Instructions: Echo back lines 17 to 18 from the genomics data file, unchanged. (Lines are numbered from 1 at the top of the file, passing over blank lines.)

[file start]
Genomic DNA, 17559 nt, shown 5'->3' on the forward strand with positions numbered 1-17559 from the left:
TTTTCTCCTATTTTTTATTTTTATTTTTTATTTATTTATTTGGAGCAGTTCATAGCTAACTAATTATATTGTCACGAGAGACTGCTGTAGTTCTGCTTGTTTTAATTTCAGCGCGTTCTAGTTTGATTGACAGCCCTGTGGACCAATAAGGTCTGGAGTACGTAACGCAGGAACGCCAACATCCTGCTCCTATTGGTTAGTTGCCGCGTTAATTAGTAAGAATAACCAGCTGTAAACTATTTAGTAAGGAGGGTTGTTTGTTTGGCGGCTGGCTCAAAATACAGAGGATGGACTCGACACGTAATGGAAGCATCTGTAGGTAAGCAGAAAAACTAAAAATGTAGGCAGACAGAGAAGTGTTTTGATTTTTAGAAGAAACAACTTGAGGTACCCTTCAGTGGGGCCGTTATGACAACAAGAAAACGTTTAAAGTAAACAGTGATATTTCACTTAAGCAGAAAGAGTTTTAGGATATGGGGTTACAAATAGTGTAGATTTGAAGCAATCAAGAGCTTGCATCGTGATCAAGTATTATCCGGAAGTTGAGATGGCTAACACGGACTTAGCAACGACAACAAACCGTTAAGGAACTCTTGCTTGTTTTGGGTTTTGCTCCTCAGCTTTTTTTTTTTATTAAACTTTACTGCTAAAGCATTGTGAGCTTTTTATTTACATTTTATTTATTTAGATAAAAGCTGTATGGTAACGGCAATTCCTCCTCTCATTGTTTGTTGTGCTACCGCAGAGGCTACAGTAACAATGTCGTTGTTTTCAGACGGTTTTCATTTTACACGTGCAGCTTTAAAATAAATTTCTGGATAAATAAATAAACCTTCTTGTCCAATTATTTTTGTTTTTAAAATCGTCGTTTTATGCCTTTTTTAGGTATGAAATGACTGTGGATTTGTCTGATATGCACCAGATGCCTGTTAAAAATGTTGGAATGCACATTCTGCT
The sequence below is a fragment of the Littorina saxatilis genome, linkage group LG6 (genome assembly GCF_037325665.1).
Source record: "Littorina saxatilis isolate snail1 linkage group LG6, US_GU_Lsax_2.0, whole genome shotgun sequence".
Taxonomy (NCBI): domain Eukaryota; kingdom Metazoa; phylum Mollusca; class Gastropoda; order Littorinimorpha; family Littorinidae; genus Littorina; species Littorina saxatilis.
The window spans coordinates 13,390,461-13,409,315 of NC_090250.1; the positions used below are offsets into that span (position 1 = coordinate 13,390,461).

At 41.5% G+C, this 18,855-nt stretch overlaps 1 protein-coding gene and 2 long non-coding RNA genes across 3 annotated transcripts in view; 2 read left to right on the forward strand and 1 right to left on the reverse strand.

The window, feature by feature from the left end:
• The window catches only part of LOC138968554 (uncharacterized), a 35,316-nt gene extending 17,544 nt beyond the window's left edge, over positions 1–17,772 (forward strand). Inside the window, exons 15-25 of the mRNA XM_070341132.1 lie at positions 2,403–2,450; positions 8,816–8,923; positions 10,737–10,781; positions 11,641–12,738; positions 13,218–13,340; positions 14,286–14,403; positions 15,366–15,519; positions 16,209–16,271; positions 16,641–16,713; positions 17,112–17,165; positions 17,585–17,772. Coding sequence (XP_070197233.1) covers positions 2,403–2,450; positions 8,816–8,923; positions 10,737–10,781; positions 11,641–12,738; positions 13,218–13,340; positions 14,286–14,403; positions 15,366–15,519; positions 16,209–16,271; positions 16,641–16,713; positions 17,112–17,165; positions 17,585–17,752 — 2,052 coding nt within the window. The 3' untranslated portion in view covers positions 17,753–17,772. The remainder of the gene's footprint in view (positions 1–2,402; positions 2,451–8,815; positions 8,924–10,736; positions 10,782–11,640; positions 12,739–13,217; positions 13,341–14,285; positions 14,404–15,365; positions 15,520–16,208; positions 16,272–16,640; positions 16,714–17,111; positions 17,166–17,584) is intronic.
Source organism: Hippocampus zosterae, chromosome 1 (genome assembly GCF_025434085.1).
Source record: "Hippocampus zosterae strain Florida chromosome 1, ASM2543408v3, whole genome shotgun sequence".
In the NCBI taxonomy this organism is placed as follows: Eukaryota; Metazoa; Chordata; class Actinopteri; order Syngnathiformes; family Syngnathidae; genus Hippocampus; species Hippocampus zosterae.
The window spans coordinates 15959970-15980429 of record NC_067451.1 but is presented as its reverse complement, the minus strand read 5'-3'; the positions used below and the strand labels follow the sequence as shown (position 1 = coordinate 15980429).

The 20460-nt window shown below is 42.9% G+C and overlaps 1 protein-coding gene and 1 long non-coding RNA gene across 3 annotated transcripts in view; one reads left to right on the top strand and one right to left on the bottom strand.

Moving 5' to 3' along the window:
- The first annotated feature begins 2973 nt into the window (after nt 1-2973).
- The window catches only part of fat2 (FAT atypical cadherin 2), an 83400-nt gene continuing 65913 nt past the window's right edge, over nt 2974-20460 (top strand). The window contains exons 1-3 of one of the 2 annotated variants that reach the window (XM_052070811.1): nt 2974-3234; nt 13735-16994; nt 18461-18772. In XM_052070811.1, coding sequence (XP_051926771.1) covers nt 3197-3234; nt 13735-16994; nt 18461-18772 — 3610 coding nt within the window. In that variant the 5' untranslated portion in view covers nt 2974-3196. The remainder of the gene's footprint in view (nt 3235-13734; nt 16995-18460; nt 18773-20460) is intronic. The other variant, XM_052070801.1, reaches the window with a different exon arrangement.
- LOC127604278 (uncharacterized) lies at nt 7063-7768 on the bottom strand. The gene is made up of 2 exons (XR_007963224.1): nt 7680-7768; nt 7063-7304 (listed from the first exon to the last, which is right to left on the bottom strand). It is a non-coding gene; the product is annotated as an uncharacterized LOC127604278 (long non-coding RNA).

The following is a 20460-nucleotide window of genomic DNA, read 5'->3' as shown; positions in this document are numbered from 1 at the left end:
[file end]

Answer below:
- The window catches only part of fat2 (FAT atypical cadherin 2), an 83400-nt gene continuing 65913 nt past the window's right edge, over nt 2974-20460 (top strand). The window contains exons 1-3 of one of the 2 annotated variants that reach the window (XM_052070811.1): nt 2974-3234; nt 13735-16994; nt 18461-18772. In XM_052070811.1, coding sequence (XP_051926771.1) covers nt 3197-3234; nt 13735-16994; nt 18461-18772 — 3610 coding nt within the window. In that variant the 5' untranslated portion in view covers nt 2974-3196. The remainder of the gene's footprint in view (nt 3235-13734; nt 16995-18460; nt 18773-20460) is intronic. The other variant, XM_052070801.1, reaches the window with a different exon arrangement.
- LOC127604278 (uncharacterized) lies at nt 7063-7768 on the bottom strand. The gene is made up of 2 exons (XR_007963224.1): nt 7680-7768; nt 7063-7304 (listed from the first exon to the last, which is right to left on the bottom strand). It is a non-coding gene; the product is annotated as an uncharacterized LOC127604278 (long non-coding RNA).